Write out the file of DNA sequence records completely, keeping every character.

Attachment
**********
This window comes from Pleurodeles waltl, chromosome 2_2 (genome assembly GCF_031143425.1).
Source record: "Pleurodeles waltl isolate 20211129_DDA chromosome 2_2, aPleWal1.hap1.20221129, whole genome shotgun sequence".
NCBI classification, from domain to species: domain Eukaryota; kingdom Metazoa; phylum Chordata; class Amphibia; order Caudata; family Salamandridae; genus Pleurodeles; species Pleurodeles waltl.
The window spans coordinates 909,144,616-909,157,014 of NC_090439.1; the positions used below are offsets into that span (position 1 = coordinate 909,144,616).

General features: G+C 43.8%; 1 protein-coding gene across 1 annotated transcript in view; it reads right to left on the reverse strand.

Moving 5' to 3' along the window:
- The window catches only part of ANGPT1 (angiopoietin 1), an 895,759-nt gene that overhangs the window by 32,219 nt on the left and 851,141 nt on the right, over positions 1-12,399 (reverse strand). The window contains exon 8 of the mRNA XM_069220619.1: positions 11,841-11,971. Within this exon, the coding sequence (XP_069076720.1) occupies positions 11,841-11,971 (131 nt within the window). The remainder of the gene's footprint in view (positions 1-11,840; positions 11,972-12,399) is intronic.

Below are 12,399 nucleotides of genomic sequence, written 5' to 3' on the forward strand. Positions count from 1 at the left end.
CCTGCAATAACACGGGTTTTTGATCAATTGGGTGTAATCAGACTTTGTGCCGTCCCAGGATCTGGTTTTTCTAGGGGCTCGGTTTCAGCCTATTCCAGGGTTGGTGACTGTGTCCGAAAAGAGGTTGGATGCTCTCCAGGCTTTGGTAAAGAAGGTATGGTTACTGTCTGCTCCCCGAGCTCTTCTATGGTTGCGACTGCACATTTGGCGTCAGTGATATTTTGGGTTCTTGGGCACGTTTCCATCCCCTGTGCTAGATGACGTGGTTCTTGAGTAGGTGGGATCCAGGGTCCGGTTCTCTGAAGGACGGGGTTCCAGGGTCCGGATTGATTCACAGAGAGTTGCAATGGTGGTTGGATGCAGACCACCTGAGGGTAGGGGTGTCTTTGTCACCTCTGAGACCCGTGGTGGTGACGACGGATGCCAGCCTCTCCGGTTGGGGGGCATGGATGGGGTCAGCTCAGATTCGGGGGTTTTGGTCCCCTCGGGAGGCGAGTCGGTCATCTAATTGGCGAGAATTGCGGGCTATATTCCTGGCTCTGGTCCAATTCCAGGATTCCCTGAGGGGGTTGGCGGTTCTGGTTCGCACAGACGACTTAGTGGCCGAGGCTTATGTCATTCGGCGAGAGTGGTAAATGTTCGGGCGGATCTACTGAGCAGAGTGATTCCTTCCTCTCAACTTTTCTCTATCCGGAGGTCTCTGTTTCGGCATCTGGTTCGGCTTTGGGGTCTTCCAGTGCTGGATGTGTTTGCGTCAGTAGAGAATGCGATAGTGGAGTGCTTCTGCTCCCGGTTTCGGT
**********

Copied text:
This window comes from Pleurodeles waltl, chromosome 2_2 (genome assembly GCF_031143425.1).
Source record: "Pleurodeles waltl isolate 20211129_DDA chromosome 2_2, aPleWal1.hap1.20221129, whole genome shotgun sequence".
NCBI classification, from domain to species: domain Eukaryota; kingdom Metazoa; phylum Chordata; class Amphibia; order Caudata; family Salamandridae; genus Pleurodeles; species Pleurodeles waltl.
The window spans coordinates 909,144,616-909,157,014 of NC_090439.1; the positions used below are offsets into that span (position 1 = coordinate 909,144,616).

General features: G+C 43.8%; 1 protein-coding gene across 1 annotated transcript in view; it reads right to left on the reverse strand.

Moving 5' to 3' along the window:
- The window catches only part of ANGPT1 (angiopoietin 1), an 895,759-nt gene that overhangs the window by 32,219 nt on the left and 851,141 nt on the right, over positions 1-12,399 (reverse strand). The window contains exon 8 of the mRNA XM_069220619.1: positions 11,841-11,971. Within this exon, the coding sequence (XP_069076720.1) occupies positions 11,841-11,971 (131 nt within the window). The remainder of the gene's footprint in view (positions 1-11,840; positions 11,972-12,399) is intronic.

Below are 12,399 nucleotides of genomic sequence, written 5' to 3' on the forward strand. Positions count from 1 at the left end.
CCTGCAATAACACGGGTTTTTGATCAATTGGGTGTAATCAGACTTTGTGCCGTCCCAGGATCTGGTTTTTCTAGGGGCTCGGTTTCAGCCTATTCCAGGGTTGGTGACTGTGTCCGAAAAGAGGTTGGATGCTCTCCAGGCTTTGGTAAAGAAGGTATGGTTACTGTCTGCTCCCCGAGCTCTTCTATGGTTGCGACTGCACATTTGGCGTCAGTGATATTTTGGGTTCTTGGGCACGTTTCCATCCCCTGTGCTAGATGACGTGGTTCTTGAGTAGGTGGGATCCAGGGTCCGGTTCTCTGAAGGACGGGGTTCCAGGGTCCGGATTGATTCACAGAGAGTTGCAATGGTGGTTGGATGCAGACCACCTGAGGGTAGGGGTGTCTTTGTCACCTCTGAGACCCGTGGTGGTGACGACGGATGCCAGCCTCTCCGGTTGGGGGGCATGGATGGGGTCAGCTCAGATTCGGGGGTTTTGGTCCCCTCGGGAGGCGAGTCGGTCATCTAATTGGCGAGAATTGCGGGCTATATTCCTGGCTCTGGTCCAATTCCAGGATTCCCTGAGGGGGTTGGCGGTTCTGGTTCGCACAGACGACTTAGTGGCCGAGGCTTATGTCATTCGGCGAGAGTGGTAAATGTTCGGGCGGATCTACTGAGCAGAGTGATTCCTTCCTCTCAACTTTTCTCTATCCGGAGGTCTCTGTTTCGGCATCTGGTTCGGCTTTGGGGTCTTCCAGTGCTGGATGTGTTTGCGTCAGTAGAGAATGCGATAGTGGAGTGCTTCTGCTCCCGGTTTCGGT